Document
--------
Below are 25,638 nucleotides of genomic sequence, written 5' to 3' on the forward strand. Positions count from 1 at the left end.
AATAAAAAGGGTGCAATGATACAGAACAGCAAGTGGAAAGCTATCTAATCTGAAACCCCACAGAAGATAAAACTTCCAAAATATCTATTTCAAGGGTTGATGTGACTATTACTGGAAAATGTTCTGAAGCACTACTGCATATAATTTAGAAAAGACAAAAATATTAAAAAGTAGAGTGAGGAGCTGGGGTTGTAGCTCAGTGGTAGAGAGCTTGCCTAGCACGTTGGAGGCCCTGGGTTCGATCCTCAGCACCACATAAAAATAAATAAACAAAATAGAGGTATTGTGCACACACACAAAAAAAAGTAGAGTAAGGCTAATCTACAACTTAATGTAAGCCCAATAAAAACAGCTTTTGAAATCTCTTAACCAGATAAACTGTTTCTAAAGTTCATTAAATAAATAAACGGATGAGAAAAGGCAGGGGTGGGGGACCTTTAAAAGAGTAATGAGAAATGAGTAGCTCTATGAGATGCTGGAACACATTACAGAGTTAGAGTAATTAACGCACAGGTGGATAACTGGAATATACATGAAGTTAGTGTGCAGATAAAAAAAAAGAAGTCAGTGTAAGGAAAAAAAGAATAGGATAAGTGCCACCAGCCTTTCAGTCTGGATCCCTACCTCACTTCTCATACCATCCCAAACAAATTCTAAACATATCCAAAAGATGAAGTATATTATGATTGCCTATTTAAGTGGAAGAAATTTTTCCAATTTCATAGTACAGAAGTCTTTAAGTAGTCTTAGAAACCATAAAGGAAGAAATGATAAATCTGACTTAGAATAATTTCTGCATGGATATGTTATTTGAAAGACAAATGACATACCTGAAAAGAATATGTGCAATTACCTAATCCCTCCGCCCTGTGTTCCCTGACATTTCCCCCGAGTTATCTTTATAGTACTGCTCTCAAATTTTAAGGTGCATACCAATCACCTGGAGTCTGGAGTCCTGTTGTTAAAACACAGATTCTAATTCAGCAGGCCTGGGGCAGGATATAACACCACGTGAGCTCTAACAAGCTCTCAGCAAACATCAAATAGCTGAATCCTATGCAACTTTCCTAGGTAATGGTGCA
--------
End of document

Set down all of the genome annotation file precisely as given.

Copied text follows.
Below are 25,638 nucleotides of genomic sequence, written 5' to 3' on the forward strand. Positions count from 1 at the left end.
AATAAAAAGGGTGCAATGATACAGAACAGCAAGTGGAAAGCTATCTAATCTGAAACCCCACAGAAGATAAAACTTCCAAAATATCTATTTCAAGGGTTGATGTGACTATTACTGGAAAATGTTCTGAAGCACTACTGCATATAATTTAGAAAAGACAAAAATATTAAAAAGTAGAGTGAGGAGCTGGGGTTGTAGCTCAGTGGTAGAGAGCTTGCCTAGCACGTTGGAGGCCCTGGGTTCGATCCTCAGCACCACATAAAAATAAATAAACAAAATAGAGGTATTGTGCACACACACAAAAAAAAGTAGAGTAAGGCTAATCTACAACTTAATGTAAGCCCAATAAAAACAGCTTTTGAAATCTCTTAACCAGATAAACTGTTTCTAAAGTTCATTAAATAAATAAACGGATGAGAAAAGGCAGGGGTGGGGGACCTTTAAAAGAGTAATGAGAAATGAGTAGCTCTATGAGATGCTGGAACACATTACAGAGTTAGAGTAATTAACGCACAGGTGGATAACTGGAATATACATGAAGTTAGTGTGCAGATAAAAAAAAAGAAGTCAGTGTAAGGAAAAAAAGAATAGGATAAGTGCCACCAGCCTTTCAGTCTGGATCCCTACCTCACTTCTCATACCATCCCAAACAAATTCTAAACATATCCAAAAGATGAAGTATATTATGATTGCCTATTTAAGTGGAAGAAATTTTTCCAATTTCATAGTACAGAAGTCTTTAAGTAGTCTTAGAAACCATAAAGGAAGAAATGATAAATCTGACTTAGAATAATTTCTGCATGGATATGTTATTTGAAAGACAAATGACATACCTGAAAAGAATATGTGCAATTACCTAATCCCTCCGCCCTGTGTTCCCTGACATTTCCCCCGAGTTATCTTTATAGTACTGCTCTCAAATTTTAAGGTGCATACCAATCACCTGGAGTCTGGAGTCCTGTTGTTAAAACACAGATTCTAATTCAGCAGGCCTGGGGCAGGATATAACACCACGTGAGCTCTAACAAGCTCTCAGCAAACATCAAATAGCTGAATCCTATGCAACTTTCCTAGGTAATGGTGCA